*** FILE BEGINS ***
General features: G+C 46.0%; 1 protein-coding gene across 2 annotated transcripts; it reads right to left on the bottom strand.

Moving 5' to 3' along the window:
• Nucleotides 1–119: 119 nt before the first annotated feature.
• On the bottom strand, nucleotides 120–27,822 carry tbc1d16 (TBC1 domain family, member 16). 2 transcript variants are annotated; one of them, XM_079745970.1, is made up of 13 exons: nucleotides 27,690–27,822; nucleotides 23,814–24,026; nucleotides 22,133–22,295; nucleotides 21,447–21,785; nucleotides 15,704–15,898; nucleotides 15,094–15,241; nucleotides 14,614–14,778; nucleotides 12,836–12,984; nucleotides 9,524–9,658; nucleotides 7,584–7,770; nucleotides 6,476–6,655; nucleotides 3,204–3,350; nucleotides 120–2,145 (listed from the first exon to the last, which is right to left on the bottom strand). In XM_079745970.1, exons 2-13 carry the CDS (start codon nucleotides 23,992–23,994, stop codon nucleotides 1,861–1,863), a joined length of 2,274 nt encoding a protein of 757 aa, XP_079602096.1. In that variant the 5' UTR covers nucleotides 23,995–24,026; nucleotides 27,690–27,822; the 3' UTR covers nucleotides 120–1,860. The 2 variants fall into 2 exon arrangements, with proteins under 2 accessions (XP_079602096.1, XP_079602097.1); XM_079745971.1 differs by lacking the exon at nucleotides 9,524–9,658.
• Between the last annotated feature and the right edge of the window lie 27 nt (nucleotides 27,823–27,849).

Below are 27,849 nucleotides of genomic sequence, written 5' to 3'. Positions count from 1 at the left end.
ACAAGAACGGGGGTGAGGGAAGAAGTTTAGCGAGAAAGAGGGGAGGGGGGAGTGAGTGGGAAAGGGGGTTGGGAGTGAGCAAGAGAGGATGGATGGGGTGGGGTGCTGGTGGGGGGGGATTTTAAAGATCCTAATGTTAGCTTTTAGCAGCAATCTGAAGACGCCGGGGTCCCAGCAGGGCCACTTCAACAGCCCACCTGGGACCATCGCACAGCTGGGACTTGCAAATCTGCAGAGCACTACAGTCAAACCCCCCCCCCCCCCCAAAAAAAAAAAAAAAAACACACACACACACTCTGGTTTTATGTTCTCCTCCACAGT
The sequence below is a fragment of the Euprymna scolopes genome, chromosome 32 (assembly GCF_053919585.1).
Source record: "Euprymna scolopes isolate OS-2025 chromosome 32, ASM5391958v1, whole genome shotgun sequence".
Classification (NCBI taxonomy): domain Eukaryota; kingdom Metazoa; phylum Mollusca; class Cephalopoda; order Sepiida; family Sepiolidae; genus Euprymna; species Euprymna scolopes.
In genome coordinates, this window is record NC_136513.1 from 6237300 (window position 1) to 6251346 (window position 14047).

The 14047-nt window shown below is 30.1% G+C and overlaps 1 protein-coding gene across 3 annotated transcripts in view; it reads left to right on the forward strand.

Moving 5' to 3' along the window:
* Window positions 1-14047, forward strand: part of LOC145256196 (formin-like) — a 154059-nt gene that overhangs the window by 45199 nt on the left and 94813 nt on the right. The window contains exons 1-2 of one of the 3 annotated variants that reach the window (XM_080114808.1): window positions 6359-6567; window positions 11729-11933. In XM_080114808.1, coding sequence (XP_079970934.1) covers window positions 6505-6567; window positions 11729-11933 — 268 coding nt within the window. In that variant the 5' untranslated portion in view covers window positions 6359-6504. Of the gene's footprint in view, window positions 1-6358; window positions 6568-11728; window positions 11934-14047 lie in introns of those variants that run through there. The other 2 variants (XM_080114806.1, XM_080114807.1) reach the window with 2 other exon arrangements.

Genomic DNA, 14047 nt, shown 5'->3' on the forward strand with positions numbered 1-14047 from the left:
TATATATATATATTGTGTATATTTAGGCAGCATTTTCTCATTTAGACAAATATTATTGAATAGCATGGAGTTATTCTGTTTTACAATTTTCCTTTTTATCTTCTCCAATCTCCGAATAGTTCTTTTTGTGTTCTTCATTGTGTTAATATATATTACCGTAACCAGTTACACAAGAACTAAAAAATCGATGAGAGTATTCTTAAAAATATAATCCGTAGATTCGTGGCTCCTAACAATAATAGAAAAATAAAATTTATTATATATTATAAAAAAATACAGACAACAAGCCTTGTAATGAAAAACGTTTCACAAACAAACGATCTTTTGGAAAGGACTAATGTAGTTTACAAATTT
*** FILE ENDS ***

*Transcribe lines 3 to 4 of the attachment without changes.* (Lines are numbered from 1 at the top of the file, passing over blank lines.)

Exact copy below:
• Nucleotides 1–119: 119 nt before the first annotated feature.
• On the bottom strand, nucleotides 120–27,822 carry tbc1d16 (TBC1 domain family, member 16). 2 transcript variants are annotated; one of them, XM_079745970.1, is made up of 13 exons: nucleotides 27,690–27,822; nucleotides 23,814–24,026; nucleotides 22,133–22,295; nucleotides 21,447–21,785; nucleotides 15,704–15,898; nucleotides 15,094–15,241; nucleotides 14,614–14,778; nucleotides 12,836–12,984; nucleotides 9,524–9,658; nucleotides 7,584–7,770; nucleotides 6,476–6,655; nucleotides 3,204–3,350; nucleotides 120–2,145 (listed from the first exon to the last, which is right to left on the bottom strand). In XM_079745970.1, exons 2-13 carry the CDS (start codon nucleotides 23,992–23,994, stop codon nucleotides 1,861–1,863), a joined length of 2,274 nt encoding a protein of 757 aa, XP_079602096.1. In that variant the 5' UTR covers nucleotides 23,995–24,026; nucleotides 27,690–27,822; the 3' UTR covers nucleotides 120–1,860. The 2 variants fall into 2 exon arrangements, with proteins under 2 accessions (XP_079602096.1, XP_079602097.1); XM_079745971.1 differs by lacking the exon at nucleotides 9,524–9,658.